By learning how to dive in soccer, you will be developing one of the greatest skills a soccer player has in his or her repertoire. The modern game favors cheats and especially divers, especially small, skillful, pretty ones.
Here, we cover the fundamentals of “simulation” (contact with the air). By mastering the basics with regular soccer diving practice, you will be able to:
- Stop play at will
- Win free kicks
- Unfairly punish your opponents by tricking the referee into giving them a yellow or, ideally, a red card
It’s all part of the game. So if you want to be a winner, learning how to dive in soccer (football) will give you the ammunition to succeed.
How to Dive in Soccer: 7 Steps to Successful Simulation
1. Referee Position: Take note of the referee’s position. His distance from your dive zone will determine your theatrical capabilities. If he is close by, you will need to dive within a few inches of an opposing player. If he is far away, you can attempt a dive while relatively free – anything up to 4 feet from your nearest opponent.
2. Dive Selection: The initial air contact (“foul”) is crucial. Stationary dives are notoriously difficult, with only true artists, such as Didier Drogba, able to complete them successfully. A better option is the velocity dive, in which you dive while running at full pace. Study the diving techniques of Cristiano Ronaldo to learn more.
3. The Initial Dive: While running at speed alongside an opponent, bring your trailing foot alongside your leading foot. Clip your own heel – this should give your dive a degree of authenticity rarely found in simple collapses. If done correctly, you may have enough momentum to spin through the air in dramatic fashion (see videos of the young Michael Owen).
4. The Roll: Once grounded, be sure to roll at least twice — ideally three times or more — along the ground. Ideally, roll twice in one direction before pausing to grimace in pain, and then add a final roll in the direction from which you came.
5. The Switch: FIFA’s half-hearted attempts to eradicate diving from soccer have been entirely ineffectual. In fact, they have only made it worse. Thanks to the pathetic rules currently in use, you easily switch your imaginary center of agony from your initial air contact zone (typically the foot or ankle) to your head once your dive and subsequent roll are completed.
Head contact is needed to stop the game and increase the chances of getting your opponent carded. After the roll, therefore, grab your head with both hands as if your skull has been cracked wide open by a crowbar-wielding thug. Continue until the referee has absolutely no option but to stop the beautiful game in its tracks.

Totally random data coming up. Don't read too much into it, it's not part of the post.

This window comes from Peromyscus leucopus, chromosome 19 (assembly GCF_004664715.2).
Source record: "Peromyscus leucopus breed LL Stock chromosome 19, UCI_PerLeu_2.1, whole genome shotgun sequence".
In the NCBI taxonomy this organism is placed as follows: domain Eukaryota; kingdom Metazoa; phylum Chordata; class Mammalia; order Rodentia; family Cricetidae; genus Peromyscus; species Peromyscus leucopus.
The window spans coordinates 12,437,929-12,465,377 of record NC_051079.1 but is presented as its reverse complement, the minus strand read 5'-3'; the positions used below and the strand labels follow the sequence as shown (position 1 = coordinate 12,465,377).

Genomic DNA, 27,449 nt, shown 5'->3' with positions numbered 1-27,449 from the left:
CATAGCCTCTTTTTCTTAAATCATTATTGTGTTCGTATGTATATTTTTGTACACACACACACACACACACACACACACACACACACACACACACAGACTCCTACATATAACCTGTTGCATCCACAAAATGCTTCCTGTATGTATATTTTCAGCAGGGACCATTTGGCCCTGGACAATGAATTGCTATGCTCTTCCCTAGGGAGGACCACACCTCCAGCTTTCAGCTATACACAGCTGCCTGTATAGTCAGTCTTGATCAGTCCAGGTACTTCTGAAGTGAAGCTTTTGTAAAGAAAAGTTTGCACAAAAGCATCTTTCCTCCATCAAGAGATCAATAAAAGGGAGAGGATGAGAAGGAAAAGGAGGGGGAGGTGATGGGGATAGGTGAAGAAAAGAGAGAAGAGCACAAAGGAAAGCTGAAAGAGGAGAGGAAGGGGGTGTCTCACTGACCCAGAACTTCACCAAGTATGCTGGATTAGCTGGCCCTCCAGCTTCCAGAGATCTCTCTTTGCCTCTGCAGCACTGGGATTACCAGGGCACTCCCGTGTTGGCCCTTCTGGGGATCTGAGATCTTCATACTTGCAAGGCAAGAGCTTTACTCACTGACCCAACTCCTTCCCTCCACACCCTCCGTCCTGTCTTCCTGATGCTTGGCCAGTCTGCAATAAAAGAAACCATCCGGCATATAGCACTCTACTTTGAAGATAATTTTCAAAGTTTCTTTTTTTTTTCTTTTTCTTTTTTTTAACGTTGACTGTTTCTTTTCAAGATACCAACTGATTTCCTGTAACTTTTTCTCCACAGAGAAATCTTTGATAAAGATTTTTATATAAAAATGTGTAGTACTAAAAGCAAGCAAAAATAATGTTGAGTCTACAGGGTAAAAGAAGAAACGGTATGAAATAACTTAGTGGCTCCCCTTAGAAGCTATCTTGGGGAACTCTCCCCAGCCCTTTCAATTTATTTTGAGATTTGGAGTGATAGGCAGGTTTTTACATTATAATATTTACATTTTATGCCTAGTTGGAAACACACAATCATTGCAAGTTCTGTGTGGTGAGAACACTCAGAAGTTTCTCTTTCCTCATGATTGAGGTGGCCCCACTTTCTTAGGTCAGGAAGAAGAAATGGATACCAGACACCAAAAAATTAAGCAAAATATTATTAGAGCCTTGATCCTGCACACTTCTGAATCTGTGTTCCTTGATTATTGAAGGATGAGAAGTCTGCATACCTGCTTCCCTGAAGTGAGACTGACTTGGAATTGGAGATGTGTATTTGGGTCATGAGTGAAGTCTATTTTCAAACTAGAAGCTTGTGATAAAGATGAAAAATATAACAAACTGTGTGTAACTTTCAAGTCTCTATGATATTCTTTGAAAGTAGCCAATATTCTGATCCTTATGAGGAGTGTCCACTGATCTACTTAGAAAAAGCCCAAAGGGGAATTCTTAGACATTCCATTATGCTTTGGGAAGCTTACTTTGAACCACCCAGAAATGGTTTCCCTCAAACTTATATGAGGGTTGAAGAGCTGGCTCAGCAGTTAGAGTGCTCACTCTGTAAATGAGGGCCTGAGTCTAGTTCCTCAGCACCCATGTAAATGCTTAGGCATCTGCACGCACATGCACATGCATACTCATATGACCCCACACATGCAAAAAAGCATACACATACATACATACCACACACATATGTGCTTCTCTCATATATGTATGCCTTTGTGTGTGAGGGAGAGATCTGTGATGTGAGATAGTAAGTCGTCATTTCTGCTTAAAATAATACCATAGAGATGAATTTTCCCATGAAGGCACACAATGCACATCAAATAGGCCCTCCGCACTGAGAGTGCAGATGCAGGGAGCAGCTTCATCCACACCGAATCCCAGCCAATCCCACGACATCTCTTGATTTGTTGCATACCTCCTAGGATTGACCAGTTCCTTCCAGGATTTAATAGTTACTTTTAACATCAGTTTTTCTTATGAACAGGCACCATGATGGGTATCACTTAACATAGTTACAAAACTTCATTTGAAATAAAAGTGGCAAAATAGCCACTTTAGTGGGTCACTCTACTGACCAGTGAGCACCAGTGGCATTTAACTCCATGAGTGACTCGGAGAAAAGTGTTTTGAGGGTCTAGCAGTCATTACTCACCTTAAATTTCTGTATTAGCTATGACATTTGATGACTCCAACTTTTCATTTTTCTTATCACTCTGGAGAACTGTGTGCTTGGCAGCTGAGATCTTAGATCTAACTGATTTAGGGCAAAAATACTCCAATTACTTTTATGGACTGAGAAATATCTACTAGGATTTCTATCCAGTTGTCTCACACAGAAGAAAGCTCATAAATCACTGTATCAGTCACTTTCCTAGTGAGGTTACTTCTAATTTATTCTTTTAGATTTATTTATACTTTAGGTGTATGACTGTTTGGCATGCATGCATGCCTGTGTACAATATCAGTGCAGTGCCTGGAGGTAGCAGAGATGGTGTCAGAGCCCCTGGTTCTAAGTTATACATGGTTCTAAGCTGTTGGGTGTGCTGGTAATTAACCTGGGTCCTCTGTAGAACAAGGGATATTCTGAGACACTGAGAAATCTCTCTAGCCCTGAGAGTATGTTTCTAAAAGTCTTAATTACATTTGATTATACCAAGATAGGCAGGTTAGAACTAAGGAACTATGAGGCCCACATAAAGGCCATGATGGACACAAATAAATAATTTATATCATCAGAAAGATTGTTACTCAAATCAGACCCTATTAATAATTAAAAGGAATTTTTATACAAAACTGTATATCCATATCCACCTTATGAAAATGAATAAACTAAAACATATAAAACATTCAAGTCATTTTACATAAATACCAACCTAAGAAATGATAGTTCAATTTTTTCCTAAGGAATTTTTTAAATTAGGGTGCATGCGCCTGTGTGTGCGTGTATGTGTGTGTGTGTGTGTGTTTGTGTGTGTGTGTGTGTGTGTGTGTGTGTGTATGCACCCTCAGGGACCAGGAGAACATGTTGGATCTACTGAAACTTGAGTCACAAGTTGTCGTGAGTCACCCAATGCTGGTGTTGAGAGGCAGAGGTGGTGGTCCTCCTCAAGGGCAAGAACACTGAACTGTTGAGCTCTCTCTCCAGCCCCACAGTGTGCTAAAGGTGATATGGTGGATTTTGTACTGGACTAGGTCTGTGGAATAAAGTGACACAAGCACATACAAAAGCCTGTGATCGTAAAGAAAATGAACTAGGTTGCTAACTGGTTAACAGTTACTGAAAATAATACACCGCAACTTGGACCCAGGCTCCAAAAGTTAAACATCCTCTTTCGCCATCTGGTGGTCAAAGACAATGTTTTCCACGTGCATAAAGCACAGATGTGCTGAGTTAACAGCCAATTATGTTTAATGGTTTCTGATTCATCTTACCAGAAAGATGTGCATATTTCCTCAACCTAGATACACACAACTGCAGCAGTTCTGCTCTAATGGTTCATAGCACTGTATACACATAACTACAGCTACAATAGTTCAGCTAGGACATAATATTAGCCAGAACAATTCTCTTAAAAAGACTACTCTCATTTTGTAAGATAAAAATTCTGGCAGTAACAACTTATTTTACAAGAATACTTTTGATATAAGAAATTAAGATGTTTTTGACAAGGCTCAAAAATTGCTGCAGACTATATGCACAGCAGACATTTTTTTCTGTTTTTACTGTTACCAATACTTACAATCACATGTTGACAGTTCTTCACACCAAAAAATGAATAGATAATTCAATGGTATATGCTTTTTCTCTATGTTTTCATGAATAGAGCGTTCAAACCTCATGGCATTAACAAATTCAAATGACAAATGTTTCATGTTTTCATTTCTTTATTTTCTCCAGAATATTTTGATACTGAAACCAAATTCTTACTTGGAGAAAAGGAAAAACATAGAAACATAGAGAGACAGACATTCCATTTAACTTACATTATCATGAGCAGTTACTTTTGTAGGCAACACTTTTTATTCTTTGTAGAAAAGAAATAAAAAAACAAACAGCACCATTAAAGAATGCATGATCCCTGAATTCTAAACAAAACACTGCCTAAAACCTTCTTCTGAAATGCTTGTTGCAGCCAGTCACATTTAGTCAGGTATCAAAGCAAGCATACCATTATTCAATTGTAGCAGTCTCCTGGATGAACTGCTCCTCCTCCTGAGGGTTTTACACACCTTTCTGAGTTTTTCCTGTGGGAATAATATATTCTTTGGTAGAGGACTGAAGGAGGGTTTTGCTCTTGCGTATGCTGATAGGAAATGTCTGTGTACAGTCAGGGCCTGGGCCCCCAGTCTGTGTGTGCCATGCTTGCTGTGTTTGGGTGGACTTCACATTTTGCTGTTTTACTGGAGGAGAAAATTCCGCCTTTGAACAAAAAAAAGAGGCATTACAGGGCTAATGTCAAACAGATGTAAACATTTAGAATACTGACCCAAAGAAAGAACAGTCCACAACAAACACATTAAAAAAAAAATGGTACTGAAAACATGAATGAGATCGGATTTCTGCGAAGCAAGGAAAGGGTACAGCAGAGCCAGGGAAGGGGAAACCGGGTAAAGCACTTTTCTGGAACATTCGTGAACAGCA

6. The Gesture of Injustice: The Gesture of Injustice (Gesto de Injustiça) was invented in Brazil and later perfected by the Portuguese. Luis Figo is still regarded as a true master of the art, while Deco and Cristiano Ronaldo kept up the dramatic tradition. The Gesture of Injustice should always follow the switch, no matter what the outcome of your dive. Even if the ref awards you a free kick, you should still gesture widely while sitting on the ground like a small child, shrugging and pointing at everything around you. Try to make your bottom lip quiver slightly, and be sure to finish off the routine by looking directly down at the ground or up towards God while slowly shaking your head as if the entire world is against you (see Ronaldinho).
7. The Hop On, Hop Off: Whatever happens, don’t get up too quickly. Only real men (such as rugby players) fall over and get up without a fuss, so stay down. While down, you can always fiddle with your socks or take off a shoe and put it back on again (this also stresses the ferocity of the original air contact). Wait until the stretcher arrives. Hop on, get to the sideline and then hop off. After your breather, you should be ready to get back into the game. Start looking for your next diving opportunity immediately.
Soccer Diving Practice: Training for Success
And there you have it. You are now equipped with the basic methodology for diving in soccer. Do at least three hours of soccer diving practice each week and you’ll soon be rolling around the field like a little girl, ruining the game as a spectacle and getting your follow professionals sent off for doing absolutely nothing.
Good luck, and play to win – no matter what!
During your soccer diving practice, pay close attention to your facial expressions. In the photo above, you can see a wonderful example of a soccer dive face. It’s like Willem Dafoe at the end of Platoon. Photo by Mahmood Hosseini, Wikimedia Commons.